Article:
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DO NOW: Energy TransformationsPowerPoint Presentation

DO NOW: Energy Transformations

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DO NOW: Energy Transformations

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Match the different types of energy transformation in

each picture.

IRONWINDMILL MIXER SUN

a. b. c. d.

1. Electrical to Mechanical ___________

2. Nuclear to Thermal ___________

3. Mechanical to Electrical ___________

4. Electrical to Thermal ___________

Temperature and Heat

Temperatureis the measure of the average

kinetic energy of the particles of matter. You need

a thermometer to measure temperature.

There are three types of temperature scales:

- Fahrenheit(F)
- Celsius(C)
- Kelvin(K).

Although the Fahrenheit scale is widely used,

the Celsius scale is more compatible with

temperature measurements used in the metric

system. Even though the Fahrenheit and

Celsius temperature scales are extremely useful

for various applications, the Kelvin scale is used

to measure temperature in the International

System of Units (SI).

The difference between the Kelvin and Celsius

scales is the location of the zero point. The zero

point of the Kelvin scale (0K), called absolute

zero, corresponds to -273C. Absolute zero is

the point at which the motion of particles of

matter ceases.

Conversions between these two scales can be

made by using the following formulas:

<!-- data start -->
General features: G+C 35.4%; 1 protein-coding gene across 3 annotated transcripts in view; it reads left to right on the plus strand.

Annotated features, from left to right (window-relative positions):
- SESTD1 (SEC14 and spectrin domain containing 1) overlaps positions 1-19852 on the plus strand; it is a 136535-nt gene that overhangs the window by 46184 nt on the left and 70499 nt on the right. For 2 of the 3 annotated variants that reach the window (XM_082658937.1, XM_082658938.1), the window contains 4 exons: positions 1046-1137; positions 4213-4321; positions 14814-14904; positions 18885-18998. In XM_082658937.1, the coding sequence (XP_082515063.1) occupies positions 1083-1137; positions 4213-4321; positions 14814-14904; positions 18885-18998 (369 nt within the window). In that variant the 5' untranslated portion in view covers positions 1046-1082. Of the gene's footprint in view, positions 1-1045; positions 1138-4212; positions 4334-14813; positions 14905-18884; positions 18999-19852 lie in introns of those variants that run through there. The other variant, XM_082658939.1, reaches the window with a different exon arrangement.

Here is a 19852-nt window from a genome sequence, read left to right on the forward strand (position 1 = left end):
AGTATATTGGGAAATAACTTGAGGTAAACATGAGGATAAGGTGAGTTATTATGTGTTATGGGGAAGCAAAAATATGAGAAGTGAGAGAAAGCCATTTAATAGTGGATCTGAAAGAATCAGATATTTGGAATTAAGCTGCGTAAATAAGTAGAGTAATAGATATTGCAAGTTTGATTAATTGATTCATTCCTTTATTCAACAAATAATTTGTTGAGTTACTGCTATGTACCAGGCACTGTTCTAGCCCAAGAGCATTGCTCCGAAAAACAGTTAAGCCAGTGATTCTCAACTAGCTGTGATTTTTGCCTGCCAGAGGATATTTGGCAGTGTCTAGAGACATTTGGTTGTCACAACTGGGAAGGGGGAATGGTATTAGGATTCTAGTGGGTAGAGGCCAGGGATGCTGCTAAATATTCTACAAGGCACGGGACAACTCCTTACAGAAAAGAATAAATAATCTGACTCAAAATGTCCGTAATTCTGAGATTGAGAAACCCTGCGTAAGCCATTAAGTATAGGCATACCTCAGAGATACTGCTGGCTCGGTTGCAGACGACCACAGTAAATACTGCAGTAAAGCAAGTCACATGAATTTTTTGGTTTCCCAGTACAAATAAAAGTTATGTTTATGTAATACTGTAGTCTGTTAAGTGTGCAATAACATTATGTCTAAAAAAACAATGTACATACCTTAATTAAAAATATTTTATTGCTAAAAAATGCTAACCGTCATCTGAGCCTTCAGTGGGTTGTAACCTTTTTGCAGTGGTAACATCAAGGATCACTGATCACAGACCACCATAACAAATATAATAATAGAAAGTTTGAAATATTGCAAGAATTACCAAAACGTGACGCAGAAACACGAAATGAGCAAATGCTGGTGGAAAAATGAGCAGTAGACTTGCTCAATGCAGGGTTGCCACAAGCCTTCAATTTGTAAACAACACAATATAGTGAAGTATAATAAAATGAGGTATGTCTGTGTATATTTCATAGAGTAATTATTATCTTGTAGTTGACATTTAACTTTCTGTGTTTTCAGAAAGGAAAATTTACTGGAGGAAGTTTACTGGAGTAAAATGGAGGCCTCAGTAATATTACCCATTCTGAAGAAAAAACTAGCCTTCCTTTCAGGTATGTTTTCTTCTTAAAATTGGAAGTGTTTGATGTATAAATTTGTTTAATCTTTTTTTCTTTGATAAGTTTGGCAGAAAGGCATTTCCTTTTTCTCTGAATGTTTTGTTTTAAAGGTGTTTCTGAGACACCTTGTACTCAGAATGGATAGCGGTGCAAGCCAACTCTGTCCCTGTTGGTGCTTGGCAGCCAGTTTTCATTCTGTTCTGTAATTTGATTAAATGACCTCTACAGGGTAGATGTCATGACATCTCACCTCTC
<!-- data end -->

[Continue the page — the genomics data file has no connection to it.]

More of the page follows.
C + 273 = K

K – 273 = C.

Heat is defined as the transfer of kinetic energy

from a hotter object to a colder object. Heat is

measured in units of joules or calories.

- A hot drink left in a cold place will always lose heat to the surroundings. It will get cooler until eventually it is at the same temperature as its surroundings. But if it is inside a good thermal insulator (such as a thermos flask), it will lose the heat very slowly.

Reactions that release heat to its surroundings

are called exothermic reactions. When an

exothermic reaction releases heat to its

surroundings, the temperature of the

surroundings increases.

Reactions that absorb heat are called

endothermic reactions. When an endothermic

reaction absorbs heat, the temperature of its

surroundings decreases.

The size of the temperature increase depends

on how much heat is released and on the heat

capacity of the surroundings. The heat capacityof

an object is the amount of heat needed to raise the

temperature of the object by 1 Celsius degree. The

heat capacity of an object depends on its mass and

its composition. A large mass of water can absorb a

large quantity of heat with only a small

temperature increase.

The heat capacity of 1 gram of a substance is

called its specific heat. The specific heat is a

physical property of the substance like its color

and melting point. Different substances have

different capacities for storing energies.

SPECIFIC HEAT OF SOME SUBSTANCES

SubstanceSpecific Heat (J/g C)

H2O (l)4.184

H2O (s)2.03

Al (s)0.89

C (s)0.71

Fe (s)0.45

Hg (s)0.14

The amount of heat given off or absorbed can

be calculated by the following formula:

(Tf - Ti)

Q = m x T x Csp

Q = heat (measured in Joules (J) or calories (cal))

m = mass (g)

T = change in temperature (T = final temperature (Tf) – initial temperature (Ti))

Csp= specific heat (J/gC or cal/gC)

- If the specific heat of water is 4.184 J/gC,
how much heat must be added to 5 g of

aluminum to raise its temperature by 2 Celsius

degrees?

Q = m x T x Csp

Q =

m =

T =

Csp=

2. The specific heat of aluminum is 0.89 J/g C. How much heat is required to raise the temperature if 16 grams of aluminum from 25C to 75C?

Q = m x T x Csp

Q =

m =

T =

Csp=

- A sample of KCl dissolves in 75g of H2O. The temperature changes from 21.6°C to 31°C. How much heat was exchanged?
(Csp of water = 4.184 J/g°C or 1 cal/g°C)

Q =

m =

T =

Csp=

- What is the specific heat of aluminum if the temperature of a 28.4g sample of aluminum is increased by 8.1C when 207 J of heat is added?
Q = m x T x Csp

Q =

m =

T =

Csp=